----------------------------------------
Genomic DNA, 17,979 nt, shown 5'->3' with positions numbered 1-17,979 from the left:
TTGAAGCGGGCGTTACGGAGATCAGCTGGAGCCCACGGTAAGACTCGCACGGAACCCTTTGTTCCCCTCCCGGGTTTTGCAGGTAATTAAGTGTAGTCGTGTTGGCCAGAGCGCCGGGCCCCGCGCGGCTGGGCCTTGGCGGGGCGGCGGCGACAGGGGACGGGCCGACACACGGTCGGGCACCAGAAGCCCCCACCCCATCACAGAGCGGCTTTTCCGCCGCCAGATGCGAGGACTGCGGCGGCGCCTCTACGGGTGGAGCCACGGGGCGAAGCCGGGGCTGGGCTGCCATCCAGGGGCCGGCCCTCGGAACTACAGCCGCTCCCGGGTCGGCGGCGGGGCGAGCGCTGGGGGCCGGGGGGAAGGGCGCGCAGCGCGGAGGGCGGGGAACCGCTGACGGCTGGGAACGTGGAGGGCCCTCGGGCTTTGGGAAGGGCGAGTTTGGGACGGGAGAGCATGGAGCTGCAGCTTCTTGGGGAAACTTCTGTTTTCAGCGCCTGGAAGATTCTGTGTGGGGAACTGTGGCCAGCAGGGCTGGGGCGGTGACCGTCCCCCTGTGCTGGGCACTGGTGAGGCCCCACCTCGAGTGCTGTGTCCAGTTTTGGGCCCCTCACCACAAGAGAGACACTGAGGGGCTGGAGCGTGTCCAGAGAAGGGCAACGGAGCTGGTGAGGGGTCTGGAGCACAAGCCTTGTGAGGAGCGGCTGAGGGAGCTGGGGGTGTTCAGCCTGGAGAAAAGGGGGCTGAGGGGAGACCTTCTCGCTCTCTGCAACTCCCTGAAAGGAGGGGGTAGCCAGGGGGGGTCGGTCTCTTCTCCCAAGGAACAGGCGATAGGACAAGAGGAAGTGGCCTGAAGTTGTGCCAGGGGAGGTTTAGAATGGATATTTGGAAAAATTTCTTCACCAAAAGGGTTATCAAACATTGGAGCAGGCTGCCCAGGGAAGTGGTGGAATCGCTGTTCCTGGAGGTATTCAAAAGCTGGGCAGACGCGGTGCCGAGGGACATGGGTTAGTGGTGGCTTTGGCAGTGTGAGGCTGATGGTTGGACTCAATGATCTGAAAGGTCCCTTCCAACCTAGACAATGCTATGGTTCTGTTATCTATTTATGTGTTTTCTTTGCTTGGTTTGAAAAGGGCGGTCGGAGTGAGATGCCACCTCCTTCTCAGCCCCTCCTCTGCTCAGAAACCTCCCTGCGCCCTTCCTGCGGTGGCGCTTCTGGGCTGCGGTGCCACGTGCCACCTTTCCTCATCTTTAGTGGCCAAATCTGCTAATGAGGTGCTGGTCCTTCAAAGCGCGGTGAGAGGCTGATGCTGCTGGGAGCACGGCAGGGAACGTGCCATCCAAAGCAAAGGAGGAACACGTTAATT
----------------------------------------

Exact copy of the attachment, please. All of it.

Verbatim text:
Genomic DNA, 17,979 nt, shown 5'->3' with positions numbered 1-17,979 from the left:
TTGAAGCGGGCGTTACGGAGATCAGCTGGAGCCCACGGTAAGACTCGCACGGAACCCTTTGTTCCCCTCCCGGGTTTTGCAGGTAATTAAGTGTAGTCGTGTTGGCCAGAGCGCCGGGCCCCGCGCGGCTGGGCCTTGGCGGGGCGGCGGCGACAGGGGACGGGCCGACACACGGTCGGGCACCAGAAGCCCCCACCCCATCACAGAGCGGCTTTTCCGCCGCCAGATGCGAGGACTGCGGCGGCGCCTCTACGGGTGGAGCCACGGGGCGAAGCCGGGGCTGGGCTGCCATCCAGGGGCCGGCCCTCGGAACTACAGCCGCTCCCGGGTCGGCGGCGGGGCGAGCGCTGGGGGCCGGGGGGAAGGGCGCGCAGCGCGGAGGGCGGGGAACCGCTGACGGCTGGGAACGTGGAGGGCCCTCGGGCTTTGGGAAGGGCGAGTTTGGGACGGGAGAGCATGGAGCTGCAGCTTCTTGGGGAAACTTCTGTTTTCAGCGCCTGGAAGATTCTGTGTGGGGAACTGTGGCCAGCAGGGCTGGGGCGGTGACCGTCCCCCTGTGCTGGGCACTGGTGAGGCCCCACCTCGAGTGCTGTGTCCAGTTTTGGGCCCCTCACCACAAGAGAGACACTGAGGGGCTGGAGCGTGTCCAGAGAAGGGCAACGGAGCTGGTGAGGGGTCTGGAGCACAAGCCTTGTGAGGAGCGGCTGAGGGAGCTGGGGGTGTTCAGCCTGGAGAAAAGGGGGCTGAGGGGAGACCTTCTCGCTCTCTGCAACTCCCTGAAAGGAGGGGGTAGCCAGGGGGGGTCGGTCTCTTCTCCCAAGGAACAGGCGATAGGACAAGAGGAAGTGGCCTGAAGTTGTGCCAGGGGAGGTTTAGAATGGATATTTGGAAAAATTTCTTCACCAAAAGGGTTATCAAACATTGGAGCAGGCTGCCCAGGGAAGTGGTGGAATCGCTGTTCCTGGAGGTATTCAAAAGCTGGGCAGACGCGGTGCCGAGGGACATGGGTTAGTGGTGGCTTTGGCAGTGTGAGGCTGATGGTTGGACTCAATGATCTGAAAGGTCCCTTCCAACCTAGACAATGCTATGGTTCTGTTATCTATTTATGTGTTTTCTTTGCTTGGTTTGAAAAGGGCGGTCGGAGTGAGATGCCACCTCCTTCTCAGCCCCTCCTCTGCTCAGAAACCTCCCTGCGCCCTTCCTGCGGTGGCGCTTCTGGGCTGCGGTGCCACGTGCCACCTTTCCTCATCTTTAGTGGCCAAATCTGCTAATGAGGTGCTGGTCCTTCAAAGCGCGGTGAGAGGCTGATGCTGCTGGGAGCACGGCAGGGAACGTGCCATCCAAAGCAAAGGAGGAACACGTTAATT